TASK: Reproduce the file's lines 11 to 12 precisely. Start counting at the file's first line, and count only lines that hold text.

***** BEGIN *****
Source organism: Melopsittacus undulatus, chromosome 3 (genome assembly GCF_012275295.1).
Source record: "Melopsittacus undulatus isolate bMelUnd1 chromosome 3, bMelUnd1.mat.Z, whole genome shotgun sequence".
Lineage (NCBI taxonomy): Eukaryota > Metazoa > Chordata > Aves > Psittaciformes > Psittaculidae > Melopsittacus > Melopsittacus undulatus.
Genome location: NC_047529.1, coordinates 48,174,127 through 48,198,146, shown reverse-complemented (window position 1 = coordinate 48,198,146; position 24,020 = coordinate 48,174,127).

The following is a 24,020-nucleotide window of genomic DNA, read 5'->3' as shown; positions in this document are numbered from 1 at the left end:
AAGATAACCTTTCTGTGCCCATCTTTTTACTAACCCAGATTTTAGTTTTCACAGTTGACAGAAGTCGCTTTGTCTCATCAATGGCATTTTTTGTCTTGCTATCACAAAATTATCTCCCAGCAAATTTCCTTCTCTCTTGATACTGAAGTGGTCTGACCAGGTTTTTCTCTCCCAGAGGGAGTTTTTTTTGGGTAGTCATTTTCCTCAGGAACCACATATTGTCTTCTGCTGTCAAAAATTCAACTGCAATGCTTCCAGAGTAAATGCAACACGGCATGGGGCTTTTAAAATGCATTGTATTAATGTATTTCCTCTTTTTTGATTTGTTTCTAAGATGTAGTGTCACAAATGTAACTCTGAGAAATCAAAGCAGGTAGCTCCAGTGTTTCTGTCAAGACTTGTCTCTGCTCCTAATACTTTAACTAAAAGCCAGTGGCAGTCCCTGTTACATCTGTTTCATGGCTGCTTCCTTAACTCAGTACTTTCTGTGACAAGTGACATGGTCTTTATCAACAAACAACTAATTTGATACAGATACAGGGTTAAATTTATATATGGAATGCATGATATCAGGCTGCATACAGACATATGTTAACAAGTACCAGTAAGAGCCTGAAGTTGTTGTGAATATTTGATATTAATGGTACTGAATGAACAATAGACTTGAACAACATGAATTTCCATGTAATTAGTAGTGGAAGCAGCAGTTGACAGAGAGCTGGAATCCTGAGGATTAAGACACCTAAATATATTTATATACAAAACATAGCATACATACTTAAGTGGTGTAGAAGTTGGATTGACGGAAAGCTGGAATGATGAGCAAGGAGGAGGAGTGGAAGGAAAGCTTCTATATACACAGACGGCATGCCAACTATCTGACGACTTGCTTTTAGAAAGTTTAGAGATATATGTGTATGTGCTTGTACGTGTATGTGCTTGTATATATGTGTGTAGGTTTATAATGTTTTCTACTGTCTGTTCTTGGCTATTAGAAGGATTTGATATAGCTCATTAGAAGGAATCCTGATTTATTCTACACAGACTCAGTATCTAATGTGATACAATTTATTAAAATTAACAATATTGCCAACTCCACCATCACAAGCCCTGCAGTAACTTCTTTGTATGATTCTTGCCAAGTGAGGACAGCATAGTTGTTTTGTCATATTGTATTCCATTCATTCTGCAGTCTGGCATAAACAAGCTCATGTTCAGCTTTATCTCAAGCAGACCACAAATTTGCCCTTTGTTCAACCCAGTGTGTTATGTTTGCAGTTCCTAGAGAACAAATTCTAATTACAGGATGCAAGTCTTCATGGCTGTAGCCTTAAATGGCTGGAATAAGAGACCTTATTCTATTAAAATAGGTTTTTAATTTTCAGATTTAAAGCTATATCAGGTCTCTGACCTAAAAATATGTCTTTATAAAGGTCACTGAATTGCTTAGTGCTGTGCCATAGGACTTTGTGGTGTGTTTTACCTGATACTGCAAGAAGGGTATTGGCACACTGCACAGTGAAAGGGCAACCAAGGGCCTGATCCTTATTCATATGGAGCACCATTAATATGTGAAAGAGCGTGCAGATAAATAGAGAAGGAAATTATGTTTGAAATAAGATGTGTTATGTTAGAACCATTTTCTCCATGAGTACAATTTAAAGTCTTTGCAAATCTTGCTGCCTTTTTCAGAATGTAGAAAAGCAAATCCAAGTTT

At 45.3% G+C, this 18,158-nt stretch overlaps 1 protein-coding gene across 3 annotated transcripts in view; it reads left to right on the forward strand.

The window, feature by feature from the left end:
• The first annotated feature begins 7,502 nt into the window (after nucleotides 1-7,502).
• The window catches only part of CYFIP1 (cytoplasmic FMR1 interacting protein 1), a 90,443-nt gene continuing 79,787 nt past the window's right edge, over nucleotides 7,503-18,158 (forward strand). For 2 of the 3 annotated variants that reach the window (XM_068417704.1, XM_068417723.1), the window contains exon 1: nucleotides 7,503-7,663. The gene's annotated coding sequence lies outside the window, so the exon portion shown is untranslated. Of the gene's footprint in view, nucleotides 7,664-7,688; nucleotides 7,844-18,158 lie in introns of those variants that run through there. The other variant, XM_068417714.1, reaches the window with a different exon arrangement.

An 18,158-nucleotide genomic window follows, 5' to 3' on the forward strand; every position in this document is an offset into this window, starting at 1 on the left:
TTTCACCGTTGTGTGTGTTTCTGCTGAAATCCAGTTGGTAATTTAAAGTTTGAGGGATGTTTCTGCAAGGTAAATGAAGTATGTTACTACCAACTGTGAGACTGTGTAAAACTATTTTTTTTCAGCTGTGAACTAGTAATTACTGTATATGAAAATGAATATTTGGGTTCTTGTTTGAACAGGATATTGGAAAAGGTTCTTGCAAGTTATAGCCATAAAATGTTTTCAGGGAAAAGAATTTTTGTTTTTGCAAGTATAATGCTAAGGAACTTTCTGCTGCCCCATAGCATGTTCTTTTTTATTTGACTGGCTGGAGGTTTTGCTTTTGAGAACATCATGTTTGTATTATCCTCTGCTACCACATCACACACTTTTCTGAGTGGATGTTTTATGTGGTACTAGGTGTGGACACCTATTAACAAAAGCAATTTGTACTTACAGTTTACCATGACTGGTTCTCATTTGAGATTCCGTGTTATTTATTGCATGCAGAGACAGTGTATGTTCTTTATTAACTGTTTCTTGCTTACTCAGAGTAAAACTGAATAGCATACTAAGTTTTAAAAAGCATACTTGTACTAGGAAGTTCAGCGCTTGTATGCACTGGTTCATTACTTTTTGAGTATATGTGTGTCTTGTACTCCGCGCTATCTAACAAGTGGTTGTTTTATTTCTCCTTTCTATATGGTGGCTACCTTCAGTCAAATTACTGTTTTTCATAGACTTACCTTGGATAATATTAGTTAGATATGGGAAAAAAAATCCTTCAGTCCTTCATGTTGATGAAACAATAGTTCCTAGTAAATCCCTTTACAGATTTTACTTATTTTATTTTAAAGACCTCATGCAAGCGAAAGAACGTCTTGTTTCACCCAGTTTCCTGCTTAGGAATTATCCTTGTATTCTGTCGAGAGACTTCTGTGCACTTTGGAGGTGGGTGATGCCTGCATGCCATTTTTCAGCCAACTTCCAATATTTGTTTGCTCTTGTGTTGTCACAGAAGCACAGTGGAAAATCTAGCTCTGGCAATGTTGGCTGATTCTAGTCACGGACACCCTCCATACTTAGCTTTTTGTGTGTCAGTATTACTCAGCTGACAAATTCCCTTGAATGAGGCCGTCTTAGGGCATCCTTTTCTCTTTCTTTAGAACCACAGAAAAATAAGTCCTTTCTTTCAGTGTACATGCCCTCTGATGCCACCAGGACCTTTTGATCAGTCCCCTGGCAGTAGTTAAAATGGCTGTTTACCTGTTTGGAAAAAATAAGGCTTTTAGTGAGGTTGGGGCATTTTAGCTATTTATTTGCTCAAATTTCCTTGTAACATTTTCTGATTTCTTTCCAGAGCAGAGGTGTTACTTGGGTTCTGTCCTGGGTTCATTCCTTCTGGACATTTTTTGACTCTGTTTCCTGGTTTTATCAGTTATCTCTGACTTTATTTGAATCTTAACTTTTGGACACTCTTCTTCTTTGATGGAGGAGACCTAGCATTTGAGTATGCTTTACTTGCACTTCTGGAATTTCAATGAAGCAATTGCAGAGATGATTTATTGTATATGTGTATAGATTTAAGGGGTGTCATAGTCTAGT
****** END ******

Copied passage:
An 18,158-nucleotide genomic window follows, 5' to 3' on the forward strand; every position in this document is an offset into this window, starting at 1 on the left:
TTTCACCGTTGTGTGTGTTTCTGCTGAAATCCAGTTGGTAATTTAAAGTTTGAGGGATGTTTCTGCAAGGTAAATGAAGTATGTTACTACCAACTGTGAGACTGTGTAAAACTATTTTTTTTCAGCTGTGAACTAGTAATTACTGTATATGAAAATGAATATTTGGGTTCTTGTTTGAACAGGATATTGGAAAAGGTTCTTGCAAGTTATAGCCATAAAATGTTTTCAGGGAAAAGAATTTTTGTTTTTGCAAGTATAATGCTAAGGAACTTTCTGCTGCCCCATAGCATGTTCTTTTTTATTTGACTGGCTGGAGGTTTTGCTTTTGAGAACATCATGTTTGTATTATCCTCTGCTACCACATCACACACTTTTCTGAGTGGATGTTTTATGTGGTACTAGGTGTGGACACCTATTAACAAAAGCAATTTGTACTTACAGTTTACCATGACTGGTTCTCATTTGAGATTCCGTGTTATTTATTGCATGCAGAGACAGTGTATGTTCTTTATTAACTGTTTCTTGCTTACTCAGAGTAAAACTGAATAGCATACTAAGTTTTAAAAAGCATACTTGTACTAGGAAGTTCAGCGCTTGTATGCACTGGTTCATTACTTTTTGAGTATATGTGTGTCTTGTACTCCGCGCTATCTAACAAGTGGTTGTTTTATTTCTCCTTTCTATATGGTGGCTACCTTCAGTCAAATTACTGTTTTTCATAGACTTACCTTGGATAATATTAGTTAGATATGGGAAAAAAAATCCTTCAGTCCTTCATGTTGATGAAACAATAGTTCCTAGTAAATCCCTTTACAGATTTTACTTATTTTATTTTAAAGACCTCATGCAAGCGAAAGAACGTCTTGTTTCACCCAGTTTCCTGCTTAGGAATTATCCTTGTATTCTGTCGAGAGACTTCTGTGCACTTTGGAGGTGGGTGATGCCTGCATGCCATTTTTCAGCCAACTTCCAATATTTGTTTGCTCTTGTGTTGTCACAGAAGCACAGTGGAAAATCTAGCTCTGGCAATGTTGGCTGATTCTAGTCACGGACACCCTCCATACTTAGCTTTTTGTGTGTCAGTATTACTCAGCTGACAAATTCCCTTGAATGAGGCCGTCTTAGGGCATCCTTTTCTCTTTCTTTAGAACCACAGAAAAATAAGTCCTTTCTTTCAGTGTACATGCCCTCTGATGCCACCAGGACCTTTTGATCAGTCCCCTGGCAGTAGTTAAAATGGCTGTTTACCTGTTTGGAAAAAATAAGGCTTTTAGTGAGGTTGGGGCATTTTAGCTATTTATTTGCTCAAATTTCCTTGTAACATTTTCTGATTTCTTTCCAGAGCAGAGGTGTTACTTGGGTTCTGTCCTGGGTTCATTCCTTCTGGACATTTTTTGACTCTGTTTCCTGGTTTTATCAGTTATCTCTGACTTTATTTGAATCTTAACTTTTGGACACTCTTCTTCTTTGATGGAGGAGACCTAGCATTTGAGTATGCTTTACTTGCACTTCTGGAATTTCAATGAAGCAATTGCAGAGATGATTTATTGTATATGTGTATAGATTTAAGGGGTGTCATAGTCTAGT